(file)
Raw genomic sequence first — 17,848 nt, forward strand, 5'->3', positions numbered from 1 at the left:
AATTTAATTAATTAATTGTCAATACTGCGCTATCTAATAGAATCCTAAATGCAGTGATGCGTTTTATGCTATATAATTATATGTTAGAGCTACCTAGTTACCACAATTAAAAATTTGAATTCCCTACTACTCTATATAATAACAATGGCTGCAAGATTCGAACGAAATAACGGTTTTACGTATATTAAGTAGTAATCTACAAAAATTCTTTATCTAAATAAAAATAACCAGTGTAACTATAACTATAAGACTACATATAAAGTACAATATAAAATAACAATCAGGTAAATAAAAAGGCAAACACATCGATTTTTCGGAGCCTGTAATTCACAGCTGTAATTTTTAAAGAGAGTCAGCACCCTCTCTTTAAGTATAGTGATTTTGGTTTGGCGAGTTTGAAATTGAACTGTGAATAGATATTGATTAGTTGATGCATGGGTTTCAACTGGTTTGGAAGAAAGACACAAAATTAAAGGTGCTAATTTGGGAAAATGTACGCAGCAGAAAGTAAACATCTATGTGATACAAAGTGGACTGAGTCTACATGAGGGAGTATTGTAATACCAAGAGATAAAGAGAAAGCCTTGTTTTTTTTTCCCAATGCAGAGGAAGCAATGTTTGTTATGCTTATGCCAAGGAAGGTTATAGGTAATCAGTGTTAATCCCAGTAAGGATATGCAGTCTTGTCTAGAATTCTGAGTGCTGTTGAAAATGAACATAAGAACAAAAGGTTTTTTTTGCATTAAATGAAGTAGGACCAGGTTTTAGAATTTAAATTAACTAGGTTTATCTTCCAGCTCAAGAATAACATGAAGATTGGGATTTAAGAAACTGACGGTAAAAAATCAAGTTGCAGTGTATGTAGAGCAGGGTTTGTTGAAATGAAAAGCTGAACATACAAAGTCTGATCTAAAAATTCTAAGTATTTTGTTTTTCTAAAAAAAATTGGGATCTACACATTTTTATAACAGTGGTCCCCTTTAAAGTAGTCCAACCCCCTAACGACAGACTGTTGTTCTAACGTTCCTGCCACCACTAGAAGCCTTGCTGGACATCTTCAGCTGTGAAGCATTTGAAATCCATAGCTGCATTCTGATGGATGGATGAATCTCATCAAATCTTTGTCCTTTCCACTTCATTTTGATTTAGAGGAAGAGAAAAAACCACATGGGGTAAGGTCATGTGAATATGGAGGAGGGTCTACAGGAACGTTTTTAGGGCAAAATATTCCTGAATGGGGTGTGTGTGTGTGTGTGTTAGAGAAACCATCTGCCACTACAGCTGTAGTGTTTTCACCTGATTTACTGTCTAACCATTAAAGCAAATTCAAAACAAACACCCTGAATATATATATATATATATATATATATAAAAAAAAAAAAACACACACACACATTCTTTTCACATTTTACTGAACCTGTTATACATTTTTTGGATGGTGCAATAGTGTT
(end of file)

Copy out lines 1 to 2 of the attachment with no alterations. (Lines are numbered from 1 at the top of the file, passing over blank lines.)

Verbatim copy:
Raw genomic sequence first — 17,848 nt, forward strand, 5'->3', positions numbered from 1 at the left:
AATTTAATTAATTAATTGTCAATACTGCGCTATCTAATAGAATCCTAAATGCAGTGATGCGTTTTATGCTATATAATTATATGTTAGAGCTACCTAGTTACCACAATTAAAAATTTGAATTCCCTACTACTCTATATAATAACAATGGCTGCAAGATTCGAACGAAATAACGGTTTTACGTATATTAAGTAGTAATCTACAAAAATTCTTTATCTAAATAAAAATAACCAGTGTAACTATAACTATAAGACTACATATAAAGTACAATATAAAATAACAATCAGGTAAATAAAAAGGCAAACACATCGATTTTTCGGAGCCTGTAATTCACAGCTGTAATTTTTAAAGAGAGTCAGCACCCTCTCTTTAAGTATAGTGATTTTGGTTTGGCGAGTTTGAAATTGAACTGTGAATAGATATTGATTAGTTGATGCATGGGTTTCAACTGGTTTGGAAGAAAGACACAAAATTAAAGGTGCTAATTTGGGAAAATGTACGCAGCAGAAAGTAAACATCTATGTGATACAAAGTGGACTGAGTCTACATGAGGGAGTATTGTAATACCAAGAGATAAAGAGAAAGCCTTGTTTTTTTTTCCCAATGCAGAGGAAGCAATGTTTGTTATGCTTATGCCAAGGAAGGTTATAGGTAATCAGTGTTAATCCCAGTAAGGATATGCAGTCTTGTCTAGAATTCTGAGTGCTGTTGAAAATGAACATAAGAACAAAAGGTTTTTTTTGCATTAAATGAAGTAGGACCAGGTTTTAGAATTTAAATTAACTAGGTTTATCTTCCAGCTCAAGAATAACATGAAGATTGGGATTTAAGAAACTGACGGTAAAAAATCAAGTTGCAGTGTATGTAGAGCAGGGTTTGTTGAAATGAAAAGCTGAACATACAAAGTCTGATCTAAAAATTCTAAGTATTTTGTTTTTCTAAAAAAAATTGGGATCTACACATTTTTATAACAGTGGTCCCCTTTAAAGTAGTCCAACCCCCTAACGACAGACTGTTGTTCTAACGTTCCTGCCACCACTAGAAGCCTTGCTGGACATCTTCAGCTGTGAAGCATTTGAAATCCATAGCTGCATTCTGATGGATGGATGAATCTCATCAAATCTTTGTCCTTTCCACTTCATTTTGATTTAGAGGAAGAGAAAAAACCACATGGGGTAAGGTCATGTGAATATGGAGGAGGGTCTACAGGAACGTTTTTAGGGCAAAATATTCCTGAATGGGGTGTGTGTGTGTGTGTGTTAGAGAAACCATCTGCCACTACAGCTGTAGTGTTTTCACCTGATTTACTGTCTAACCATTAAAGCAAATTCAAAACAAACACCCTGAATATATATATATATATATATATATATAAAAAAAAAAAAACACACACACACATTCTTTTCACATTTTACTGAACCTGTTATACATTTTTTGGATGGTGCAATAGTGTT